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Eark-Kind techniques enhance enjoyment, protect environment

One of the best methods of growing healthy plants and conserving water at the same time is to use mulch in the landscape. Experienced gardeners have long known the secret of mulching the garden and all its benefits.

What is mulch? Mulch is simply a protective ground covering that saves water, reduces evaporation, prevents erosion, controls weeds, and in the case of organic mulches, enriches the soil.

Compost is a mixture of decayed organic matter used as fertilizer and used to improve soil conditions. Compost can increase water and nutrient holding capacity in sandy soils, increase aeration, increase internal drainage of clay soils and increase microorganisms beneficial to the soil.

Each year, nearly millions of tons of leaves, grass clippings, tree limbs, weeds, organic debris and other yard wastes end up in Texas landfills. Composting is an important Earth-Kind practice that can help address this critical issue. One advantage of adding compost is that nutrients are released over a long period of time in the soil. Disadvantages are the costs of transporting and applying the compost as well as finding large quantities to improve large areas for commercial gardens.

Some make their own compost. Others purchase it from municipalities or private companies specializing in making large quantities of compost material.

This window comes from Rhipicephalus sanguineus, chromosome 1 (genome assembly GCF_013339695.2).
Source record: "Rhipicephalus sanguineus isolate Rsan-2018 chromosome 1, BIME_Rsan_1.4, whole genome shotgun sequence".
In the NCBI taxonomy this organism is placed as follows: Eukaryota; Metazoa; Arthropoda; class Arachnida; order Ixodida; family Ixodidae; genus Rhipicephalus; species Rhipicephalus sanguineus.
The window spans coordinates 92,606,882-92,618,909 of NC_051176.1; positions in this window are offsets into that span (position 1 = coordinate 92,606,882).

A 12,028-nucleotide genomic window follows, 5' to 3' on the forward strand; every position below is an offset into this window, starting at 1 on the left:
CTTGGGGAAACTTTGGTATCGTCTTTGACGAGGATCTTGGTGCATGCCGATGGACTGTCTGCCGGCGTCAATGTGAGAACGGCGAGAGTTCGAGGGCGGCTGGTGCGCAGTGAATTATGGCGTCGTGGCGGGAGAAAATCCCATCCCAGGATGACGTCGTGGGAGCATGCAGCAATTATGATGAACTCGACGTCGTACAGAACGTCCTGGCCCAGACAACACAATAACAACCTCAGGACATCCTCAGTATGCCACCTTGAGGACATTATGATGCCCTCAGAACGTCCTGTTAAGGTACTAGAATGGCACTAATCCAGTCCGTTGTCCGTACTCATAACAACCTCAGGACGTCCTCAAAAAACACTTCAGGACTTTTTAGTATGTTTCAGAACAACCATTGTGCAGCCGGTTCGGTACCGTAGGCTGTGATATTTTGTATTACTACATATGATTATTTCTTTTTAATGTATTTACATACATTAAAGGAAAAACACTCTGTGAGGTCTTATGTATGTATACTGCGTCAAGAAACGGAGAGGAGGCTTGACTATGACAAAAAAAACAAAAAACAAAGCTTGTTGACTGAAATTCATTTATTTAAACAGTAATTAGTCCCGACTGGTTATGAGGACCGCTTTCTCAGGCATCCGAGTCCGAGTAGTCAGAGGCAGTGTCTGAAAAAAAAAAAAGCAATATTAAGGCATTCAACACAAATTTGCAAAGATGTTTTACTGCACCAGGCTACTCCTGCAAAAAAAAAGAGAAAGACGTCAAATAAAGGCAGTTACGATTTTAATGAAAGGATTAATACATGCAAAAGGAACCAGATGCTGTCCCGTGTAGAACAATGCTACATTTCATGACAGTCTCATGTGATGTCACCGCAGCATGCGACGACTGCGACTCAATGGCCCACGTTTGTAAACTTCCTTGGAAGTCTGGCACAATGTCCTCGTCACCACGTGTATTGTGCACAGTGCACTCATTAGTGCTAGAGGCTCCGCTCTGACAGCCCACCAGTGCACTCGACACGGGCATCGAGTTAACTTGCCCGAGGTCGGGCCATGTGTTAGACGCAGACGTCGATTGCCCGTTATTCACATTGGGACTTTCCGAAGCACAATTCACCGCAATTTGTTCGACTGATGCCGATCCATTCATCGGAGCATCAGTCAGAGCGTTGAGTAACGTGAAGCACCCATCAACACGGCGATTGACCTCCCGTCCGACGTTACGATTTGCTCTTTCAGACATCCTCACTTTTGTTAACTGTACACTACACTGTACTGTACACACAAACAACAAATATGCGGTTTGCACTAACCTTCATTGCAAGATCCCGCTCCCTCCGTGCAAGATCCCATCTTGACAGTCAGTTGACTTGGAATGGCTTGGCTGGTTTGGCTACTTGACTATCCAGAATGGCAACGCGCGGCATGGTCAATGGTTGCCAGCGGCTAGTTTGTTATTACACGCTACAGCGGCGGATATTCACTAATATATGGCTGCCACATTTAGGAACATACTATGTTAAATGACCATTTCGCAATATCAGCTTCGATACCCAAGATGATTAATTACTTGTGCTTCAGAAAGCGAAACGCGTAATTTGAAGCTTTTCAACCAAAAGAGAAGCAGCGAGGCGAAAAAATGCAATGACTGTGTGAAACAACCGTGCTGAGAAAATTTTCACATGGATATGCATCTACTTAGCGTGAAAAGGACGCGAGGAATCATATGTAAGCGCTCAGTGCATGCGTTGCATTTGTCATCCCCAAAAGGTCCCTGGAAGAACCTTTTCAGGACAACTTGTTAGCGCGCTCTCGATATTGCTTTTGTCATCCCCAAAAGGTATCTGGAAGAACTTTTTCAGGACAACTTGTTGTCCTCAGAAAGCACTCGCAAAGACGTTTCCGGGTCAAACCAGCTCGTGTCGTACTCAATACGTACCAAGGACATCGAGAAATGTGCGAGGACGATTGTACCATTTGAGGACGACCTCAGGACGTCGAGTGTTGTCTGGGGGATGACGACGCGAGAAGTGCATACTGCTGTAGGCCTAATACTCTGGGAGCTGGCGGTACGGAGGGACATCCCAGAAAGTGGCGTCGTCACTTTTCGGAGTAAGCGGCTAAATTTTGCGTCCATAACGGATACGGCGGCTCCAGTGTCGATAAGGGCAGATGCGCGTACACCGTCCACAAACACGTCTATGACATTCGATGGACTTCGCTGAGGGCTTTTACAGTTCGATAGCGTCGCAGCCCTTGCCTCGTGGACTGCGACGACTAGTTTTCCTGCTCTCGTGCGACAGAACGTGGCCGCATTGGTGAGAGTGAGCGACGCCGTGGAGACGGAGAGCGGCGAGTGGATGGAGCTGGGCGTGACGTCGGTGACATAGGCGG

Initial applications will depend on the compost and the soil type. In very sandy soils, more compost material may be needed per acre. The best way to know how much to use is to test the compost on a small plot with your crop, soil and growing conditions. Compost, like soil, can be analyzed at a reliable independent or university laboratory.

Other practices to aid in an Earth-Kind landscape is rainwater harvesting, low-volume irrigation systems and to perform irrigation audit. These practices reduce water usage, saving money while ensuring conservation of a precious natural resource.

Finally, use proper landscape design, selecting the ideal plants adapted for the right areas of your landscape. These plants are oftentimes proven plants that are adapted to the environmental conditions in an area already. There are no hard and fast rules, since conditions vary from location to location, but by following some basic Earth-Kind principles, your chances for success will be greatly increased.


Educational programs of the Texas AM AgriLife Extension Service are open to all people without regard to race, color, religion, sex, national origin, age, disability, genetic information or veteran status. The Texas AM University System, U.S. Department of Agriculture, and the County Commissioners Courts of Texas Cooperating.

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